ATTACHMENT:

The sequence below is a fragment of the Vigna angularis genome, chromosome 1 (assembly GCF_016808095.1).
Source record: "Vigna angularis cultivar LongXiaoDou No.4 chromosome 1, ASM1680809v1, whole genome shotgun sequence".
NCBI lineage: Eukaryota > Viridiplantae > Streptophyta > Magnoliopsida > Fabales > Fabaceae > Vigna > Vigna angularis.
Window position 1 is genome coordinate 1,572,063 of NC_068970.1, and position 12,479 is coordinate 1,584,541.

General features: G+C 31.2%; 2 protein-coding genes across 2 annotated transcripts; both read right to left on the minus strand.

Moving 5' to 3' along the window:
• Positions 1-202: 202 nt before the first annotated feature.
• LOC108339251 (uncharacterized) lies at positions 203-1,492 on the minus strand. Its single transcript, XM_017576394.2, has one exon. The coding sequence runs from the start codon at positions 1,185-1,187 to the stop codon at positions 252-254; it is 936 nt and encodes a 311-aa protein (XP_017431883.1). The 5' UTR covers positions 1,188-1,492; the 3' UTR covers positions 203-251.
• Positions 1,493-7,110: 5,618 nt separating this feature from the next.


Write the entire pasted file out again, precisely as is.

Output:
The sequence below is a fragment of the Vigna angularis genome, chromosome 1 (assembly GCF_016808095.1).
Source record: "Vigna angularis cultivar LongXiaoDou No.4 chromosome 1, ASM1680809v1, whole genome shotgun sequence".
NCBI lineage: Eukaryota > Viridiplantae > Streptophyta > Magnoliopsida > Fabales > Fabaceae > Vigna > Vigna angularis.
Window position 1 is genome coordinate 1,572,063 of NC_068970.1, and position 12,479 is coordinate 1,584,541.

General features: G+C 31.2%; 2 protein-coding genes across 2 annotated transcripts; both read right to left on the minus strand.

Moving 5' to 3' along the window:
• Positions 1-202: 202 nt before the first annotated feature.
• LOC108339251 (uncharacterized) lies at positions 203-1,492 on the minus strand. Its single transcript, XM_017576394.2, has one exon. The coding sequence runs from the start codon at positions 1,185-1,187 to the stop codon at positions 252-254; it is 936 nt and encodes a 311-aa protein (XP_017431883.1). The 5' UTR covers positions 1,188-1,492; the 3' UTR covers positions 203-251.
• Positions 1,493-7,110: 5,618 nt separating this feature from the next.